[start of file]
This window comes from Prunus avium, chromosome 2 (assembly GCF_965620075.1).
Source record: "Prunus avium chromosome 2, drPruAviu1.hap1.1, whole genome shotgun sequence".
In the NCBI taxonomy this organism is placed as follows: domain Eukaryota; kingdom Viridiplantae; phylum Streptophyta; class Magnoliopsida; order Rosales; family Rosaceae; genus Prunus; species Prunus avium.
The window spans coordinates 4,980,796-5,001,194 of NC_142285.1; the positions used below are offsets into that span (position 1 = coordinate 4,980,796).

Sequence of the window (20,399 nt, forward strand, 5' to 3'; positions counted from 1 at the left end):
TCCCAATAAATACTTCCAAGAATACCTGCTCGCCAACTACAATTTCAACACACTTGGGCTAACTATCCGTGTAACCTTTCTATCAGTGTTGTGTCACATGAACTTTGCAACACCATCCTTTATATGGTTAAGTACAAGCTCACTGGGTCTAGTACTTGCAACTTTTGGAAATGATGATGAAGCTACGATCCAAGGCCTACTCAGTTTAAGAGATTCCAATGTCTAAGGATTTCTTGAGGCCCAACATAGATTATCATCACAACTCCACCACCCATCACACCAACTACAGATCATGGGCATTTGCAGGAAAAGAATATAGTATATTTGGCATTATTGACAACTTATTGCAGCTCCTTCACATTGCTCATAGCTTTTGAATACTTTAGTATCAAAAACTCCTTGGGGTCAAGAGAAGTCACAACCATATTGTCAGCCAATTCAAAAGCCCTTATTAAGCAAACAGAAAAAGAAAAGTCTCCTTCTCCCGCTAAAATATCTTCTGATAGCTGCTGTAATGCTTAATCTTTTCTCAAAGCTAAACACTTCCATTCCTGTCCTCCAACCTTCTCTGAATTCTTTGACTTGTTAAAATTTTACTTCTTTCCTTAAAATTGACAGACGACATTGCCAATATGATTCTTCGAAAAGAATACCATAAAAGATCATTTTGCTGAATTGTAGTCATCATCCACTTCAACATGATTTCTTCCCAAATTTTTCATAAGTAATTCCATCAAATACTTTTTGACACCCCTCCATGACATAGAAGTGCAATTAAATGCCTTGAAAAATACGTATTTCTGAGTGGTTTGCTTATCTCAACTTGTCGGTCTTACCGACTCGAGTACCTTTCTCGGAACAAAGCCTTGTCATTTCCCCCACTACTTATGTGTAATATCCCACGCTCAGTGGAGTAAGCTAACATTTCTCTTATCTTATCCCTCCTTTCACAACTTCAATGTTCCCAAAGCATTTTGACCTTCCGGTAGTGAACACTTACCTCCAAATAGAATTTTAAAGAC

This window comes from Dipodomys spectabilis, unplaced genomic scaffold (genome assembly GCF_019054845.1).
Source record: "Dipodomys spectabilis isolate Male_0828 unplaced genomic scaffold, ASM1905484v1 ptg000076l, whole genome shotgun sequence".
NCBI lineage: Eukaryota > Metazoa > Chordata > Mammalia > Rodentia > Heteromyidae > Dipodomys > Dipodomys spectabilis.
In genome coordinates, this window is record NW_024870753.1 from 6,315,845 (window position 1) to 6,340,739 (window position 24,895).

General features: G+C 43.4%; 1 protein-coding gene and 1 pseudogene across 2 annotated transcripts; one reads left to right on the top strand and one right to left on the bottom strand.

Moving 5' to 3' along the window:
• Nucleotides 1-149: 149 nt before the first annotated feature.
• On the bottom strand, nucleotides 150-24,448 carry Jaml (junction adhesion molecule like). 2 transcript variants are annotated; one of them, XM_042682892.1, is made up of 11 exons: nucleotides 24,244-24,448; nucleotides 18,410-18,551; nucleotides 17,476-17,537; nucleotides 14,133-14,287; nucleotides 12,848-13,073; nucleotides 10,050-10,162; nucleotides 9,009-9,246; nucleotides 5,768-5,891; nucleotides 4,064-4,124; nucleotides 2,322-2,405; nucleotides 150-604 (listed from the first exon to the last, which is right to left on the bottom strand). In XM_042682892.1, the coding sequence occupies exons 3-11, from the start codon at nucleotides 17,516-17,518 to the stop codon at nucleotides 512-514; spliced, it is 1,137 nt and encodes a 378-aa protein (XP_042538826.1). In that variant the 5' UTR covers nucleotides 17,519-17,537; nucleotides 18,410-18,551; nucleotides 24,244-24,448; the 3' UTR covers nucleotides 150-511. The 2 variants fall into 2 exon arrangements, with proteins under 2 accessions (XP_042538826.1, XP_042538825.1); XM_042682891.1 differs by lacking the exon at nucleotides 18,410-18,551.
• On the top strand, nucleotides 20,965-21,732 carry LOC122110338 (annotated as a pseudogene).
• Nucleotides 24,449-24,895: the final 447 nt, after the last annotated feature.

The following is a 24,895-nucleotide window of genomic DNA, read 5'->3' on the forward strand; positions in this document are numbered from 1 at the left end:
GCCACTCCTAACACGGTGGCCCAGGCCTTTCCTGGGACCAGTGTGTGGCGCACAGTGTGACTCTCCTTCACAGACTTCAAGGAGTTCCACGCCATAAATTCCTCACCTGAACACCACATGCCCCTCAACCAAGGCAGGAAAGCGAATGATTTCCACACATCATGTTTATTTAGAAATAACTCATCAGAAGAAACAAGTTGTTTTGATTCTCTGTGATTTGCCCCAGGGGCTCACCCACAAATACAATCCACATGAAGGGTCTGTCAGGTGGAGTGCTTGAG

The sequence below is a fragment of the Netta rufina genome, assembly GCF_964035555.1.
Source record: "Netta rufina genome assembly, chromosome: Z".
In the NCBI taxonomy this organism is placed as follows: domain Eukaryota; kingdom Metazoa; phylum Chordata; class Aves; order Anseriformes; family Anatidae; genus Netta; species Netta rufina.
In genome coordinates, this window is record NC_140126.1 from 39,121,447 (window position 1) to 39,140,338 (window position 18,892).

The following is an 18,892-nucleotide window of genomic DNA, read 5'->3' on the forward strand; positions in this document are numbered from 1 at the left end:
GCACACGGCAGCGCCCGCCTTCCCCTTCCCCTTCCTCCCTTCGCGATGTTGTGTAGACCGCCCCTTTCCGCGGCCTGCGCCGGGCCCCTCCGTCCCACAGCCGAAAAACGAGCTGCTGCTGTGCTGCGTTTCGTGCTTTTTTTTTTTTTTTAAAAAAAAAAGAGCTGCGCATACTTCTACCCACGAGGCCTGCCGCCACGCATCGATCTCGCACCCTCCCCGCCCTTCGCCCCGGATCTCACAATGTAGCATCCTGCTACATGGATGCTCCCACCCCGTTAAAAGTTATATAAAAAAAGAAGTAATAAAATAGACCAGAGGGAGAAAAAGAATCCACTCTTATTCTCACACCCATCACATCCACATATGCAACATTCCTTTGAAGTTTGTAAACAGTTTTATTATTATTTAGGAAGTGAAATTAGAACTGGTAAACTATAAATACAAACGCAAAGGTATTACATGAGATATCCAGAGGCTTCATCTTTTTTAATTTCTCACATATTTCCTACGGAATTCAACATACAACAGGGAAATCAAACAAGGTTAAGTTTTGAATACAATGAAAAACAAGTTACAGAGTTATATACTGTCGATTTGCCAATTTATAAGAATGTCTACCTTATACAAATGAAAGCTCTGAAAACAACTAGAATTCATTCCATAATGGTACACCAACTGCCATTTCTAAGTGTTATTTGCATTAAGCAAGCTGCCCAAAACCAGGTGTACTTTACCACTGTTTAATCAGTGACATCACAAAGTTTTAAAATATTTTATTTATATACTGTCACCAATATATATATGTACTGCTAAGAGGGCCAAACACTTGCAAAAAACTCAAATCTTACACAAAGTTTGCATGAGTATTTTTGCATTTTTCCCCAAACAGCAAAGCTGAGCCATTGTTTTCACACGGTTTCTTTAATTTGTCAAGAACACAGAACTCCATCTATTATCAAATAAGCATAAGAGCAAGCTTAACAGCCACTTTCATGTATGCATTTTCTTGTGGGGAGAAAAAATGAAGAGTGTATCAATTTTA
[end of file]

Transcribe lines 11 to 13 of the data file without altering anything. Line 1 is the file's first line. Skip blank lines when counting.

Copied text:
General features: G+C 43.4%; 1 protein-coding gene and 1 pseudogene across 2 annotated transcripts; one reads left to right on the top strand and one right to left on the bottom strand.

Moving 5' to 3' along the window:
• Nucleotides 1-149: 149 nt before the first annotated feature.